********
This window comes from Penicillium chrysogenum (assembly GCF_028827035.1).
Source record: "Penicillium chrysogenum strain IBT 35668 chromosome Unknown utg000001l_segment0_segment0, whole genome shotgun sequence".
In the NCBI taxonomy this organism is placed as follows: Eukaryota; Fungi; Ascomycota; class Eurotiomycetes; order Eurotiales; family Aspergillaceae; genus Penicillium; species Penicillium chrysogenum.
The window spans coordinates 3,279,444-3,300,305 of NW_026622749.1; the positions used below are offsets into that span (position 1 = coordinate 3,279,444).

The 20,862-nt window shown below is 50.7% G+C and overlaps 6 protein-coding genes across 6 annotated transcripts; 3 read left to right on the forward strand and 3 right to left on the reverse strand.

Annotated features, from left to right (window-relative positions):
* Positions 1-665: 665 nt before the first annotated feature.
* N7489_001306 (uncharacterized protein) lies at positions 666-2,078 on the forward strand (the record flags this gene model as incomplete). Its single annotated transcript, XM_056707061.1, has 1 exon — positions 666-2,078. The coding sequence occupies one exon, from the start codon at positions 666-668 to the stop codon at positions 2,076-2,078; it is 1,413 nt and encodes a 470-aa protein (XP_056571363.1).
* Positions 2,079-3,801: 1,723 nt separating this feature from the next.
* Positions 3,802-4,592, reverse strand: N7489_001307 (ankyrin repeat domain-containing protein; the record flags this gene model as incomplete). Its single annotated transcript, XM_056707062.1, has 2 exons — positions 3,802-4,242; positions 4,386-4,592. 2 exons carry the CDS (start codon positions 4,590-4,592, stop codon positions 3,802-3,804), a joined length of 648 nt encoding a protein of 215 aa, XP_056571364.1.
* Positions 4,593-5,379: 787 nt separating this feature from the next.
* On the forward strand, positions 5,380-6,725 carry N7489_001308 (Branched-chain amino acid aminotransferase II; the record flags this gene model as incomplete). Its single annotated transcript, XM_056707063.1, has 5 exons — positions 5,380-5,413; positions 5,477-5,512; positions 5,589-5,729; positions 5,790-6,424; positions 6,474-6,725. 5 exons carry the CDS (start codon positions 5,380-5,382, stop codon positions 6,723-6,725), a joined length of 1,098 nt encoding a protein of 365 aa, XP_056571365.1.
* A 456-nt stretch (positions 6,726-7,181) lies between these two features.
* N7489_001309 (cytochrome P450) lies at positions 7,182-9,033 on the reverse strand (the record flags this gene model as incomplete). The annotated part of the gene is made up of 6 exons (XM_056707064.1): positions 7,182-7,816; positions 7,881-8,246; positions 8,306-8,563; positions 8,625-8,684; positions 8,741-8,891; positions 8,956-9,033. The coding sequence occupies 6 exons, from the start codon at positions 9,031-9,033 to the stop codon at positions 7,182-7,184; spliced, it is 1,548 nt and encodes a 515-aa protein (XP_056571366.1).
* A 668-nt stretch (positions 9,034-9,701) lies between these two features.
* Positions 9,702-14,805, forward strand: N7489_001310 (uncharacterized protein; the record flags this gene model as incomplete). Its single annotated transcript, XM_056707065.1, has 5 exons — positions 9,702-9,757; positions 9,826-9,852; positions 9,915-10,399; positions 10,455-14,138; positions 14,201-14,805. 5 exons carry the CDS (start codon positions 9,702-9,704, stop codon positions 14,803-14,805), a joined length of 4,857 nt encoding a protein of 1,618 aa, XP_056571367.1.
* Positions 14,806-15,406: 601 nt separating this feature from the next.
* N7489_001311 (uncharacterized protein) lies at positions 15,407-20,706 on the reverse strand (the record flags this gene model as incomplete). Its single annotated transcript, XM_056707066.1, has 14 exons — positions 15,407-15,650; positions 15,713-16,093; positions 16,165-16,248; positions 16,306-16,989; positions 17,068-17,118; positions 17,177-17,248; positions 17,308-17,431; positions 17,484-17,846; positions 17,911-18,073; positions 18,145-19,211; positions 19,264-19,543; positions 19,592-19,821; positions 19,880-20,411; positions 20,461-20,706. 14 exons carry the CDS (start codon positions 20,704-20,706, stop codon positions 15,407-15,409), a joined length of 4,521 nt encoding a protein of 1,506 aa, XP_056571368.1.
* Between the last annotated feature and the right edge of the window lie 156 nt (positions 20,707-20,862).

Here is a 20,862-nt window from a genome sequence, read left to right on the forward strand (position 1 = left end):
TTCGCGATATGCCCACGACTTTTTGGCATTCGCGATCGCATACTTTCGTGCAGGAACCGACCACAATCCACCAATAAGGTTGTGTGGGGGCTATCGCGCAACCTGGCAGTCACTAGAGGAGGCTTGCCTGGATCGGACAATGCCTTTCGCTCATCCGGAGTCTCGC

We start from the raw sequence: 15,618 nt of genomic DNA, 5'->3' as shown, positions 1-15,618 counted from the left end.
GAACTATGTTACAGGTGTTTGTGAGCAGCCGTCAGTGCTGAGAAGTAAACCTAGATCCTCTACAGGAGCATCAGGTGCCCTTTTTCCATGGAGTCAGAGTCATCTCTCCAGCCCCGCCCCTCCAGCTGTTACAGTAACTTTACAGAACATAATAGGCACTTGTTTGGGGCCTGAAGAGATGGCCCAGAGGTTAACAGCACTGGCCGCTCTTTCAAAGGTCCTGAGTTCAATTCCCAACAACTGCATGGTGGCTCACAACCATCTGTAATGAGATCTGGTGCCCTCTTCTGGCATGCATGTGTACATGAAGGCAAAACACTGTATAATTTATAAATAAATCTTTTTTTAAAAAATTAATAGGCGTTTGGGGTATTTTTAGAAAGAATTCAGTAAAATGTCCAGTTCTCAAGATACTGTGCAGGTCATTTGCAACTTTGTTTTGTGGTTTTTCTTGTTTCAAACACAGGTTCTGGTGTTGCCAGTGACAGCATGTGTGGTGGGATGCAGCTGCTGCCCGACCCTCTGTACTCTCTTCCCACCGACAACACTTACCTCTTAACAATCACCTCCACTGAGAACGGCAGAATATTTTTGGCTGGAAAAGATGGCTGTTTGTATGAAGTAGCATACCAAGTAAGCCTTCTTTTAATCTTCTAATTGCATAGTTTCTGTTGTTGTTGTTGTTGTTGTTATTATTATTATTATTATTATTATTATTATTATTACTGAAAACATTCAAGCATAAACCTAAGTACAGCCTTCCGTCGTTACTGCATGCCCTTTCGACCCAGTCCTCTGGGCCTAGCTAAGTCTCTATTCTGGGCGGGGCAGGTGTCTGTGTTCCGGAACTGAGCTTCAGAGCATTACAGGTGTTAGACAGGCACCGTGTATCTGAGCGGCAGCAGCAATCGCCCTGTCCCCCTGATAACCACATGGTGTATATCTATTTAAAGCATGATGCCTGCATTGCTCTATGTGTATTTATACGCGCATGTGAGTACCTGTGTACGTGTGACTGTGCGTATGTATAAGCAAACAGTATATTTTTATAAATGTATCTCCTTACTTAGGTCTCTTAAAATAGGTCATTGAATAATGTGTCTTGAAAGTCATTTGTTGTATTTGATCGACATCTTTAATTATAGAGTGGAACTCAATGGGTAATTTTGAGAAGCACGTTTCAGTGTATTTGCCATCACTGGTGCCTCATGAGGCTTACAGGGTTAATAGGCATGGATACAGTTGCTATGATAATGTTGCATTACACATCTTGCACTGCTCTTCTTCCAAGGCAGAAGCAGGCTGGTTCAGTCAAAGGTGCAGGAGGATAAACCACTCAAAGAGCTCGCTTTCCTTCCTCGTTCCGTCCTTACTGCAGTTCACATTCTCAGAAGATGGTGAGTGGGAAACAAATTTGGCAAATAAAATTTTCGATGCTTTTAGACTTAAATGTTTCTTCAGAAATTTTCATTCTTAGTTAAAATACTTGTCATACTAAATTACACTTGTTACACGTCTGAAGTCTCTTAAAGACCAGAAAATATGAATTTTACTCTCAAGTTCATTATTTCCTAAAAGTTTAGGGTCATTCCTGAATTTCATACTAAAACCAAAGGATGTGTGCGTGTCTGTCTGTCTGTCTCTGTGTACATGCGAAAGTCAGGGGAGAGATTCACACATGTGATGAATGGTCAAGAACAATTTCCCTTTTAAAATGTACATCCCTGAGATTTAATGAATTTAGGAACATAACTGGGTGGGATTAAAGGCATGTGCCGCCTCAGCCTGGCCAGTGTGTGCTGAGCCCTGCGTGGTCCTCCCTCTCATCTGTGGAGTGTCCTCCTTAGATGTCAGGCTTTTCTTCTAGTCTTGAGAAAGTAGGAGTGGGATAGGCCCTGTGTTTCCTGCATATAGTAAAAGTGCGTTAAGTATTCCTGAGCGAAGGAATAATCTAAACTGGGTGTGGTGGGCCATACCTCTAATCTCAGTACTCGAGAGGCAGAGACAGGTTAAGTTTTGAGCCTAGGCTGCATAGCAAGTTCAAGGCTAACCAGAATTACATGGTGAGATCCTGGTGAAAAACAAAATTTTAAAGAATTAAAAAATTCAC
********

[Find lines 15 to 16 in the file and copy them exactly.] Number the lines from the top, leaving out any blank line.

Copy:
* A 668-nt stretch (positions 9,034-9,701) lies between these two features.
* Positions 9,702-14,805, forward strand: N7489_001310 (uncharacterized protein; the record flags this gene model as incomplete). Its single annotated transcript, XM_056707065.1, has 5 exons — positions 9,702-9,757; positions 9,826-9,852; positions 9,915-10,399; positions 10,455-14,138; positions 14,201-14,805. 5 exons carry the CDS (start codon positions 9,702-9,704, stop codon positions 14,803-14,805), a joined length of 4,857 nt encoding a protein of 1,618 aa, XP_056571367.1.